Any teacher reading this blog knows what I mean when I say I am constantly feeling inadequate in what I'm doing in my classroom. We tend to read blogs of great teachers doing great things and think, "man, and what have my kids done this week?".

I have especially felt this way over the past week and a half. Although we have the laptops now, we have had to take up several HOURS completing quarterly multiple choice assessments in math and reading, as well as a pencil and paper "on-demand" writing assessment (which, by the way, we will have to assess and file on our own time).

Anyway, I kept thinking, wow, my kids and I haven't accomplished very much since we've gotten the laptops. But then, as I watched them working today I began to make a list of the foundational skills they have learned. Although these skills by themselves don't produce a wonderful, awe-inspiring project, they are necessary as the foundation of what we will be doing over the next 3 quarters.

Here's my list. My kids can now:
1. Open and create a document in Microsoft Word
2. Open and create a presentation in Microsoft PowerPoint
3. Open and create a product using Microsoft Publisher
4. Login to their school email
5. Send an email to someone in our district contact list
6. Attach a document to an email
7. Save to the common folder on our server
8. Save to their Home folder on our server
9. Open something I've saved to the common folder
10. Effectively use our class wiki to find today's jobs, homework assignments, and today's blog post
11. Comment on a blog post
12. Comment on someone else's comment on the blog post
13. Login to Google Docs
14. Submit a form using Google Docs
15. Use the Cove Studies links on our class wiki to spend free time wisely
16. Print documents to our classroom printer (which is not set as the default printer at this time)
17. Toggle between two or more open tabs to complete an assignment
18. Attain their certificate in Internet safety and print it for our wall of fame

That's 18 different skills they didn't know seven days ago, so I guess that's pretty good! I realized how impressive they're really working when 10 teachers came to my room today for an RSS workshop. Yikes! We teachers don't learn half as fast as our kids! Love ya, teachers!
kids sign
Photo Credit: KingdomCatHearts' photostream via Flickr

Day 5 - Biggest Lesson Learned So Far

Time is the enemy! There are so many things I'd like the kids to do using our laptops, but I've got to pull back a little. It takes them much longer to complete tasks than I plan. Much of this is getting used to the technology and using it various ways. For example today they were to complete their grammar exercises in a Word document and attach it to an email to me. Well, in getting it ready as an attachment, they had to first save it to their "Home Folder" (my documents). Yes, there were easier ways to do this (including using google docs which could have just been shared with me or saving to the common folder where I could get their assignment), but I wanted them to practice creating an attachment to an email. So.... what would normally be a brief exercise turned into a major accomplishment when completed.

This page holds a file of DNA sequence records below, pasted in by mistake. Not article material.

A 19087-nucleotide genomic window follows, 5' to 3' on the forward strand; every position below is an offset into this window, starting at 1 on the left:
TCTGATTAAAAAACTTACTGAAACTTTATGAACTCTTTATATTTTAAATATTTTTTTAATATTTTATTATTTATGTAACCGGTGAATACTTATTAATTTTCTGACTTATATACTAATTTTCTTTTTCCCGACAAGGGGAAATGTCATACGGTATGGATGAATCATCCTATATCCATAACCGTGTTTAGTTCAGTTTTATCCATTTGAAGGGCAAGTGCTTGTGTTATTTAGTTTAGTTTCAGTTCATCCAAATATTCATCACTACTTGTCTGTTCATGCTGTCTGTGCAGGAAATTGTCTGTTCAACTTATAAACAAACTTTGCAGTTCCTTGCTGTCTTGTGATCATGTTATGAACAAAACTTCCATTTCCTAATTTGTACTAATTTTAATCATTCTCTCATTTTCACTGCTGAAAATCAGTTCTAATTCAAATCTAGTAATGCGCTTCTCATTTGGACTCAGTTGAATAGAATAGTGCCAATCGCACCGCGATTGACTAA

I have to really work on the time factor when planning my activities!
time running out
Photo Credit: Ben Sutherland's photostream via Flickr

Day 4 - Recess vs Name Tags

Technology not motivational? Yeah, right!
Because I will be registering my students on many Web 2.0 sites this year, I asked them to each make up a "Cove Name". This is a made up user name they will use on these sites to add one more bit of protection. They all chose a name (unfortunately "Playboy Bunny" and "Kurt Busch" had to pick again! Oi!) Well, two of my motivated students thought that many of their classmates might forget their Cove names, so name badges should be created! These two entrepreneurs asked to stay in from recess to create the badges. By the time I came in with the others, they had them created, printed, and cut up "to be laminated"! The story doesn't end here. This weekend I got an email from one of them through our new Gaggle email accounts. This what he wrote:

"Mrs.Collazo we do need clips or anyting we can attach the id's.That would be god.Follow up and thats it."

[caption id="attachment_226" align="alignleft" width="150" caption="Name Badges at the Cove? Cool idea!"]Name Badges at the Cove? Cool idea![/caption]
Photo Credit: jjreade's photostream via Flickr

How Quickly Things Change!

Today's funny story came when I announced to the kids that we would have to put our Clams aside and take the county's quarterly reading assessment. This assessment basically is made up of a lengthy booklet of reading passages with multiple choice questions, and a bubble sheet. So I told the kids to clear everything but their pencils from the table. An audible GASP was heard, and one brave student complained, "You mean we have to use our pencils?" How quickly they make the transition. One bit of good news is that our county has given us permission to pilot the state-wide writing test on our laptops! Should be interesting!

I've come to realize that early societal training has our kids very dependent on having the teacher spoon-feed them everything. And God forbid they actually read directions to figure something out! For some I think it is a long-entrenched fear of being wrong (sad). For others it's pure laziness (maybe not politically correct to say, but often true). I told the kids one of our main goals this year is for each of them to become independent learners/problem solvers - to own their own learning.